Review: Fabian: Going to the Dogs
This article appeared in the February 17, 2022 edition of The Film Comment Letter, our free weekly newsletter featuring original film criticism and writing. Sign up for the Letter here.
Fabian: Going to the Dogs (Dominik Graf, 2021)
As Germany’s foremost purveyor of genre films, Dominik Graf represents an alternate vision of modern German cinema—one distinct from the austere experimentation of the Berlin School or the political provocations of the New German Cinema. He has directed more than 70 films over a nearly 50-year career, working mostly in television. Across stand-alone works such as the TV movie Friends of Friends (2002) and the 10-part miniseries In the Face of Crime (2010), or feature-length contributions to long-running crime shows like Tatort and its East German counterpart Polizeiruf 110, Graf has developed a singular style in which ever-shifting character relationships within a recognizable genre framework tease out Germany’s social, economic, and political conditions. Quasi–love triangles that tessellate around a single protagonist, voiceovers that hover about and narrate character actions, brief flashes of memories and faces that interrupt the flow of the scene—such motifs and devices recur throughout his work as termitic gestures that unify a vast, multifaceted oeuvre.
Owing partly to financing challenges and partly to his own stated preference for television, which offers him the infrastructure to explore genre conventions, Graf frequently goes years without making a theatrical film. Fabian: Going to the Dogs, an adaptation of a 1931 novel by Erich Kästner, is his first major narrative feature since the biographical period drama Beloved Sisters (2014), about playwright Friedrich Schiller’s complicated relationships with his wife and her sister. Like that film, Fabian is a nearly three-hour-long historical piece that revolves around a trio: aspiring writer Jakob Fabian (Tom Schilling), one of many youths struggling to find employment in 1931 Berlin; his beguiling lover Cornelia Battenberg (Saskia Rosendahl), a lawyer with dreams of becoming an actress; and Fabian’s close friend Stephan Labude (Albrecht Schuch), a doctoral candidate active in agitations against the rising tide of Nazism. Fabian’s relationships with these two companions (who share only a single scene) form the narrative’s twin axes. The film’s focus on each storyline waxes and wanes, as Fabian, rudderless after losing his job writing cigarette advertisements, is caught between Cornelia’s desperate ambition, which he struggles to share, and Stephan’s descent into hedonism in the face of police crackdowns and university corruption. In the harsh light of these two troubled relationships, Fabian’s peculiar, stubborn creed of principled resilience comes into relief.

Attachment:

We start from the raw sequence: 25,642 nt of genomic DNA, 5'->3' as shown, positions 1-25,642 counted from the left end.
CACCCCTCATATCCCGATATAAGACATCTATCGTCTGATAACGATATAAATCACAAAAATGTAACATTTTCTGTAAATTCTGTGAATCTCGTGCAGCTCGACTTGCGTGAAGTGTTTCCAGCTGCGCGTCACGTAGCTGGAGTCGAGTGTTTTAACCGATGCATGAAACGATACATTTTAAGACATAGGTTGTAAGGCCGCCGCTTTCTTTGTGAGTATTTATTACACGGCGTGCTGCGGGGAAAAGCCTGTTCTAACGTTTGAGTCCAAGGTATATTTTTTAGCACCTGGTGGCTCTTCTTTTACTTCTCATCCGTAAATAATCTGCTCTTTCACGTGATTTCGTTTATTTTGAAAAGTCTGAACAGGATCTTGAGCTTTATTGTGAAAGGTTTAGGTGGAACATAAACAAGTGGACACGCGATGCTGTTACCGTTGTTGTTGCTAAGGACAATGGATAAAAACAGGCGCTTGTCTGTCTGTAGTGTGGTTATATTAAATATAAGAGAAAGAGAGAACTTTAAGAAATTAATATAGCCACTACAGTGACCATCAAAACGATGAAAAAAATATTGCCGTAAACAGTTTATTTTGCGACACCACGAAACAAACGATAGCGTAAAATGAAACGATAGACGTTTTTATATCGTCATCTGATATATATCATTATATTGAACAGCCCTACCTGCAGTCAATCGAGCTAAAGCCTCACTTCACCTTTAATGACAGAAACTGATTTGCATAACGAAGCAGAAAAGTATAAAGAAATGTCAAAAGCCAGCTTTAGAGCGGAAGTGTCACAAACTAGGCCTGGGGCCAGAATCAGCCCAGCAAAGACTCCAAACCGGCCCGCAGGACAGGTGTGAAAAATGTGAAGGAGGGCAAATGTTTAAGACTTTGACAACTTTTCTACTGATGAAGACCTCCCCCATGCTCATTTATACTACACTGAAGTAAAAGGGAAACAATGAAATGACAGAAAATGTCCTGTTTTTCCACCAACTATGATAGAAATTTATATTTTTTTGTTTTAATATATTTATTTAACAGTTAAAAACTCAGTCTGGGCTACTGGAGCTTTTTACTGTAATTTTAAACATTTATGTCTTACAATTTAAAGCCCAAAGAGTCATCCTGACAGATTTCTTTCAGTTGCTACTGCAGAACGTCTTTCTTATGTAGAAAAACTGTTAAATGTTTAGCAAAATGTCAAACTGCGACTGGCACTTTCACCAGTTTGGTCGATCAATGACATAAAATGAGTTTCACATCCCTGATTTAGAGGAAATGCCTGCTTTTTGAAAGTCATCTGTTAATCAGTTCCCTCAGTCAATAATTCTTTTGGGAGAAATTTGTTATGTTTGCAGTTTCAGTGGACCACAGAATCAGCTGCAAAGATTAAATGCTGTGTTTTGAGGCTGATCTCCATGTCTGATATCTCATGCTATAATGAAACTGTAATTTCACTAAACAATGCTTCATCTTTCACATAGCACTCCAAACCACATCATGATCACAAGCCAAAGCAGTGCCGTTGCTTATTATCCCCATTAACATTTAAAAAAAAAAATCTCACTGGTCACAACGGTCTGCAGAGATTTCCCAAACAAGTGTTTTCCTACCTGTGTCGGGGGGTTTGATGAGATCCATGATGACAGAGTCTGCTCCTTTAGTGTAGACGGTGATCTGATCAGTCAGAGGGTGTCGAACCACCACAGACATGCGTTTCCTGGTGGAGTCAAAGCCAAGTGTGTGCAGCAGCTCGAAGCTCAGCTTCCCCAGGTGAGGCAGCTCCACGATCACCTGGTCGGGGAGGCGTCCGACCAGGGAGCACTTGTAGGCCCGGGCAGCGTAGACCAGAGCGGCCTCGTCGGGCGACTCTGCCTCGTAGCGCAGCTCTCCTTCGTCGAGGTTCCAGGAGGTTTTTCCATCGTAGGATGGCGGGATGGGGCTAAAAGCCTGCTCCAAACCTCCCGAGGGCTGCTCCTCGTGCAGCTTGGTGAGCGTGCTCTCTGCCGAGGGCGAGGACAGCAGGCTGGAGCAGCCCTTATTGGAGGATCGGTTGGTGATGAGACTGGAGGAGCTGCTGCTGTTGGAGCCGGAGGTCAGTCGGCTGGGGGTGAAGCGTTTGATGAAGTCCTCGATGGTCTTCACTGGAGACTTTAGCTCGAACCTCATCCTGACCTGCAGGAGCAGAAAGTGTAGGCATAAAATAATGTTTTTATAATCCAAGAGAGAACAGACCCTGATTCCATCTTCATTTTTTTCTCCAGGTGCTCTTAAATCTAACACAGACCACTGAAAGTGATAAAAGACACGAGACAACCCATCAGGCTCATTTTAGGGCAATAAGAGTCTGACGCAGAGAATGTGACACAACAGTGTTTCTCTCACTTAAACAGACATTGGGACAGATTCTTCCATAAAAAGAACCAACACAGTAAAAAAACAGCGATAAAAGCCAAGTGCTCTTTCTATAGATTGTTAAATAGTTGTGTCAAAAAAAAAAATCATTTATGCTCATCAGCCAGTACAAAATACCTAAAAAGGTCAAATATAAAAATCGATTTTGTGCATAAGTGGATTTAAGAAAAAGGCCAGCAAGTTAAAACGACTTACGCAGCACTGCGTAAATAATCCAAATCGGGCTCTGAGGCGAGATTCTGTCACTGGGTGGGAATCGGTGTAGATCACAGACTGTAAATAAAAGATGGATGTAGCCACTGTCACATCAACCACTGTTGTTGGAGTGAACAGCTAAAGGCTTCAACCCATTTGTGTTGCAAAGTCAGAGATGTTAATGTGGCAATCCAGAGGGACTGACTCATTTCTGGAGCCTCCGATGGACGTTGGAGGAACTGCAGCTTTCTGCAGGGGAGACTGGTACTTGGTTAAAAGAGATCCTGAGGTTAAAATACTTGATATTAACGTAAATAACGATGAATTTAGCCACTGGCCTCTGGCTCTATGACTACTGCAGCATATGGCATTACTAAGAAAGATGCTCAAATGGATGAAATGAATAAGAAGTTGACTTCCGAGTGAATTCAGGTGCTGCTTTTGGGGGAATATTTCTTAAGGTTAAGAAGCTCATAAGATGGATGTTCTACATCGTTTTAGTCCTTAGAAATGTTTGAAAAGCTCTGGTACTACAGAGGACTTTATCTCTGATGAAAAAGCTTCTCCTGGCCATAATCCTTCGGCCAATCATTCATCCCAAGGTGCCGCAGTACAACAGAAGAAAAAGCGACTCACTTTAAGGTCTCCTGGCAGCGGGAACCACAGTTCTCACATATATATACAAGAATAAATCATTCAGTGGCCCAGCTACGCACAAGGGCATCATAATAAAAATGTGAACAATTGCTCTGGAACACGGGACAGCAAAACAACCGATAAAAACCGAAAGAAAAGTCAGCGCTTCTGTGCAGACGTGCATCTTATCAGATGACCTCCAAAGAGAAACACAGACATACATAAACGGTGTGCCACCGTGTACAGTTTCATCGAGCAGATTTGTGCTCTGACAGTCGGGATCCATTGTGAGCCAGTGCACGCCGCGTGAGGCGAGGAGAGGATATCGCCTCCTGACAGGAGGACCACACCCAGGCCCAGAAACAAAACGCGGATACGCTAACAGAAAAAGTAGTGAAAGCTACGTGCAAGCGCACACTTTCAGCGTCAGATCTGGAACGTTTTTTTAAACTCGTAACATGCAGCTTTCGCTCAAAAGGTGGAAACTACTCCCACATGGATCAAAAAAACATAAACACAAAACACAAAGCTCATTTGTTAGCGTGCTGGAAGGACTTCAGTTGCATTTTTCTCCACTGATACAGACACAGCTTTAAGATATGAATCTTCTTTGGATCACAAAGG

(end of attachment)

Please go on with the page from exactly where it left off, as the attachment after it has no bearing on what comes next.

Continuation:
In typical Graf fashion, the film resonates as both a fully fleshed-out melodrama and a grand portrait of the times. As Fabian stumbles through rowdy cabarets and desultory brothels, mingles with an anxious intelligentsia, and navigates streets increasingly crowded with uniformed soldiers, Graf sketches a portrait of a Weimar Germany still reeling from World War I and slowly descending into a moral decay already being seized upon by the forces of fascism. This is Graf’s strength: through the pleasures and tropes of his chosen genre—here, the interwar historical drama, with its twists of fate and scenes of bacchanalia—he draws out feverish currents of economic desperation and political turmoil. His handheld, rapid-cutting style is augmented by the extensive use of archival footage of 1931 Berlin that expands the film’s evocation of the city beyond the orbits of its protagonists, while Graf’s wry insertions of supporting characters, like a sex-obsessed con artist (Meret Becker) who appears unexpectedly at crucial junctures along Fabian’s journey, open up the otherwise cloistered world of the film. The opening shot, a long take through a contemporary U-Bahn station that emerges into the period-dressed city, inverts the closing shot of Beloved Sisters, which introduces 21st-century tourists into 18th-century environs. These ruptures establish the utterly contemporary insight of Graf’s historical visions, and get to the core of his still underexplored brilliance.
Ryan Swen is a freelance film critic and member of the Los Angeles Film Critics Association.